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  1. #1
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    Wool Blanket replacing Sleeping bag?

    Hey all before I get an automatic its to cold let me tell you about myself. I live in california and will only be going out for overnights in Southern California during spring, summer, and fall. I plan on going out a lot during June, July, and August which is when I would be using the hammock. I am naturally a very hot person to start with. I have only had my hammock since Feb and when I have been out in the hammock with a 45 bag have been unable to sleep because it was to hot and was sweating when it was 53. When I did tent camping I would have to have my bag unzipped because I got to hot. If we have any scuba divers here a reference would be I dive in a 5mm wet suit in 52-55 waters here in Cali during winter.

    So now that you know me a little as well as where I live would it be feasible to leave the bag at home and bring a wool blanket instead?

    Cali Hangers would love to hear from you especially since you know the areas I will be in...San Bernardino, Los Padres, and up near Mammoth.

    Thank you everyone for the help

  2. #2
    Senior Member olzeke's Avatar
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    If you are truly that warm a sleeper, why haul the wool? Try a fleece blanket, from a cheap source near you for about $15. I find wool blankets too heavy and bulky.

  3. #3
    gunner76's Avatar
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    Or look for a military poncho liner
    Frosty Butt Hang Jan 2015 .................. Fat Butt Hang April 2015..........Hunger / Halloween Hang Oct 2015

    neusioktrail.org ..................... Free Hammock Classes

    I am 18 with 44 years of experience !

  4. #4
    Senior Member wildcrafter's Avatar
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    a lot lighter options then a wool blanket but hey hyoh
    welcome to planet earth no one gets out alive

  5. #5
    Senior Member GIHanger's Avatar
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    I live at 3500 feet in Riverside County and I sleep in a 40 degree bag with a ThermoRest self inflating pad in the winter (and it snows here). This summer I'll bring both still but I'll sleep on the bag with the it open and bring a bed sheet to cover myself. It does get chilly in the wee hours of the morning in the mountains.

  6. #6
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    I picked wool just because I know its extremely durable...not to mention I know it retains warmth even if it happens to get wet...how does fleece do if it happens to get wet?

  7. #7
    Senior Member KerMegan's Avatar
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    probably even better- nylon/poly does not hold on to the water like natural fibers will- the warmth is due to air pockets keeping down the convection/transmission of the heat you are generating..so give it a try!KM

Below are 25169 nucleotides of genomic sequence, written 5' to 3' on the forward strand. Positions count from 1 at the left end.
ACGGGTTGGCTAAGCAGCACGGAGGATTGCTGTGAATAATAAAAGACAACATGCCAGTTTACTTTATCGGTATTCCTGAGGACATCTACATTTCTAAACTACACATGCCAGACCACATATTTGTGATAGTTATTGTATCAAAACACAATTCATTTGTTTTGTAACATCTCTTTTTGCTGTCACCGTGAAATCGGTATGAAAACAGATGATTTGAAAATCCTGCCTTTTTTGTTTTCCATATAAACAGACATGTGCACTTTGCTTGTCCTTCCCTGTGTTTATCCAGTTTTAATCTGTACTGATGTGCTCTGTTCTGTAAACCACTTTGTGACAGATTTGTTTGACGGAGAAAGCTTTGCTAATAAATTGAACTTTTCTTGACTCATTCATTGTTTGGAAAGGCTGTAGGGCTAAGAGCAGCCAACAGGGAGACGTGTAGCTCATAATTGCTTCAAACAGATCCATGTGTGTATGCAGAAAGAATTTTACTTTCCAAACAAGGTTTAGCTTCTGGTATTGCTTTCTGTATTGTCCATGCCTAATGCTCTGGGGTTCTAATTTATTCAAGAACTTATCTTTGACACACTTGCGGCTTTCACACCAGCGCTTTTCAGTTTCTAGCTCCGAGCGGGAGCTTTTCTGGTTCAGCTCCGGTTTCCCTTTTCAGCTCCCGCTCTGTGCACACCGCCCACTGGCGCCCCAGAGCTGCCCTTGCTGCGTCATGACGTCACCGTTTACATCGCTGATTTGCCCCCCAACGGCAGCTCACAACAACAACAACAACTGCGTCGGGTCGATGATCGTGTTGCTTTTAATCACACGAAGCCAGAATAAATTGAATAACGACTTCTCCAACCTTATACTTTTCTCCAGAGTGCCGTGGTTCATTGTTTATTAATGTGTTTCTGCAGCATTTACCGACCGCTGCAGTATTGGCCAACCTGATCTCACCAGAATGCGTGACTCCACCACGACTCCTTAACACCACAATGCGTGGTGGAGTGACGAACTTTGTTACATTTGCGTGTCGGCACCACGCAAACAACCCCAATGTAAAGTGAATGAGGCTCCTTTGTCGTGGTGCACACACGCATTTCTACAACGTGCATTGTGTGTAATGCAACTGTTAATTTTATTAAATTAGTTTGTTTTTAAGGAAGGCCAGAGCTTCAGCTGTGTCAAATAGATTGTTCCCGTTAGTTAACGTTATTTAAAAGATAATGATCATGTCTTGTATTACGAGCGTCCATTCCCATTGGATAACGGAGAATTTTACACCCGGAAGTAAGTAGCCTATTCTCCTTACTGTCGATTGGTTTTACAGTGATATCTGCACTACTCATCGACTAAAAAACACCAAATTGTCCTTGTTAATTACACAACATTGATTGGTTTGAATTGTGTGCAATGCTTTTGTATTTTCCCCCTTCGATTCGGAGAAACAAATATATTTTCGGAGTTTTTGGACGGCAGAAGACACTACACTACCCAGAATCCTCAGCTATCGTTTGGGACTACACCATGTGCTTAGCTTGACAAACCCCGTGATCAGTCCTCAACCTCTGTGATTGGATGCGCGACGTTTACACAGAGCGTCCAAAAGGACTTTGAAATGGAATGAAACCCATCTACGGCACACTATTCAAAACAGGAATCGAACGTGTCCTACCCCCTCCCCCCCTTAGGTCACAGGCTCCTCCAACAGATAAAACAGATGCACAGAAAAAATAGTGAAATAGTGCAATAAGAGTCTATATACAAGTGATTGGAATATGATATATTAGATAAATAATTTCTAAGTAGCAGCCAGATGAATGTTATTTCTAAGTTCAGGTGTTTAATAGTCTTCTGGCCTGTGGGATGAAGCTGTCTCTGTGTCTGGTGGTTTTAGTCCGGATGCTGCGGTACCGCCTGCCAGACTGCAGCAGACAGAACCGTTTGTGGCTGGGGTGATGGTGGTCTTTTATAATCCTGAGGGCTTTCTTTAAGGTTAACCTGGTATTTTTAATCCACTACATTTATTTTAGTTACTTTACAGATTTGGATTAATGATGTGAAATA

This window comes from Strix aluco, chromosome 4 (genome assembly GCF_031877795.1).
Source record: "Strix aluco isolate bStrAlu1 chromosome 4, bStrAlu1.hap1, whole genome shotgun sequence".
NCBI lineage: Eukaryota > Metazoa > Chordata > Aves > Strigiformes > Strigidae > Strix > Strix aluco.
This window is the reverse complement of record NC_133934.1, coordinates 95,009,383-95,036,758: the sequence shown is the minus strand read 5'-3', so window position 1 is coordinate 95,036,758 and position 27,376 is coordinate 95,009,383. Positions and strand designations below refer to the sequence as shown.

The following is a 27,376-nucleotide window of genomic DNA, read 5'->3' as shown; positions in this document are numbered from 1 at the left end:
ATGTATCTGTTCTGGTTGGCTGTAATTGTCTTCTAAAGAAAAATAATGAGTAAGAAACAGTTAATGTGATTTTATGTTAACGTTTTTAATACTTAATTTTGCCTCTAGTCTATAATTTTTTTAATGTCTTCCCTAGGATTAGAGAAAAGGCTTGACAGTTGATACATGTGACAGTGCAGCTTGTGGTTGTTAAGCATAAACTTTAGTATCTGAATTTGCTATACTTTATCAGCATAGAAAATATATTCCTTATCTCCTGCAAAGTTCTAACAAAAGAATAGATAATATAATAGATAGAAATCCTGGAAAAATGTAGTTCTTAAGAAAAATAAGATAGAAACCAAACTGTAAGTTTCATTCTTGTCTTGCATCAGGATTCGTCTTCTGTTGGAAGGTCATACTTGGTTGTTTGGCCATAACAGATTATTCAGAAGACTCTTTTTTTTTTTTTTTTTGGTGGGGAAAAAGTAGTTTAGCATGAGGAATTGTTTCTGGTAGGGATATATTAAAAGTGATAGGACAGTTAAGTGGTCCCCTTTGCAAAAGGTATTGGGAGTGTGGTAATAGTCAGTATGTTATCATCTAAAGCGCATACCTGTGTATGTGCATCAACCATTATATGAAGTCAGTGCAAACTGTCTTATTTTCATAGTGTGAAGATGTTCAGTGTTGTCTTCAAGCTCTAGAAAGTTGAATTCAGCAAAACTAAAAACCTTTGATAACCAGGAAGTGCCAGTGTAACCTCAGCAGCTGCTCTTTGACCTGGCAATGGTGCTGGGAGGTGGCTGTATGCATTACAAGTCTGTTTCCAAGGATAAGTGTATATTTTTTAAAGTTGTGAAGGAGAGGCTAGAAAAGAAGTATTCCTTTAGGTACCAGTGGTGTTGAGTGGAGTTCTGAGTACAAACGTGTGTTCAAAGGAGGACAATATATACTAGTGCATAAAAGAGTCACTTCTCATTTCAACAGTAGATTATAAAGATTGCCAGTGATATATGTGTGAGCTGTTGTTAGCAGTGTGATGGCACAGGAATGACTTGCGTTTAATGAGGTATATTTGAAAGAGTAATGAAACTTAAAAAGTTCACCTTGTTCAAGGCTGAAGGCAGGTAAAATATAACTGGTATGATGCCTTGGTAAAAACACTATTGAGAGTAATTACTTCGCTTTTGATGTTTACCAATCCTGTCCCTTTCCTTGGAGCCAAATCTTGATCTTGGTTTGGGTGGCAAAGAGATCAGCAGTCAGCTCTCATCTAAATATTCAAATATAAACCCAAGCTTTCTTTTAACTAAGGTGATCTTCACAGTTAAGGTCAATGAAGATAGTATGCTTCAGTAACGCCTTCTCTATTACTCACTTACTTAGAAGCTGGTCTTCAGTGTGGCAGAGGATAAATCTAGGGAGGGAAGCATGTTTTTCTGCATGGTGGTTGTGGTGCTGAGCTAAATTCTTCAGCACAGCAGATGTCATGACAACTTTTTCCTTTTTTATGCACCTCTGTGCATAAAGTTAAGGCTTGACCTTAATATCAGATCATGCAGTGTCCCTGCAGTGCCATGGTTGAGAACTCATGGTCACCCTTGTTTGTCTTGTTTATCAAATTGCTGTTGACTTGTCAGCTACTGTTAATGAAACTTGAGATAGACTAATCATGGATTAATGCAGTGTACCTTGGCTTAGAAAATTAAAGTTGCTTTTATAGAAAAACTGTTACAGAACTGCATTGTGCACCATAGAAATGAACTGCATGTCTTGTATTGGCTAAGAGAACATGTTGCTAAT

8. #8
    Senior Member timabababaluka's Avatar
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    Wow! What an awesome problem to have. I tend to run a bit cold if I'm out of doors. You don't have to worry about anyone shouting you down (there is a popular phrase on this site--hang your own hang (HYOH)). So, if a wool blanket is all you need, more power to ya.

    The only suggestion I can give is shoot for the wool blanket the 1st hang, but bring the bag as a back up. I'd even bring a $6 walmart pad just to be on the super duper safe side. If after a hang or two you find the bag and pad superfluous, lose 'em. If it does, indeed, get too cold for comfort that first night, then you'll be glad you had them.

    Luck favors the prepared, and despite my Irish heritage I find I only am lucky if I'm over-prepared . Then again, I mostly car camp, so I can afford to get frivolous with what I pack.

    One way or the other, let us know how it goes--we love trip reports (remember... pictures, or it didn't happen).
    You're gonna need a bigger hammock

  9. #9
    Senior Member lizzie's Avatar
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    Well, whatever floats your boat The summer is pretty hot here in So Cal, but I like to sleep in shorts and a t-shirt in the summer, so I still need a little something to keep me comfortable - could be fleece, could be a light wool blanket, could be a cotton sheet, a summer down quilt, all depends on the weather. The big problem in the middle of summer are the bugs... I generally use a North Face 30 degree down bag that I have converted to a quilt no matter what the weather - I kick it off if I'm hot, then usually wind up pulling it back on later in the night.

    By mid-August it's so hot here that you might be able to get by without an underquilt even, but a word of caution though, no matter what you use as a top quilt, you can lose a LOT of heat from the bottom of the hammock so do make sure you have a good fitting quilt or pad.

  10. #10
    Senior Member lizzie's Avatar
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    Quote Originally Posted by Tradhistorian View Post
    I picked wool just because I know its extremely durable...not to mention I know it retains warmth even if it happens to get wet...how does fleece do if it happens to get wet?
    There is nothing quite so nice as a wool sweater over a thin tshirt... You could sleep in that and a light blanket.

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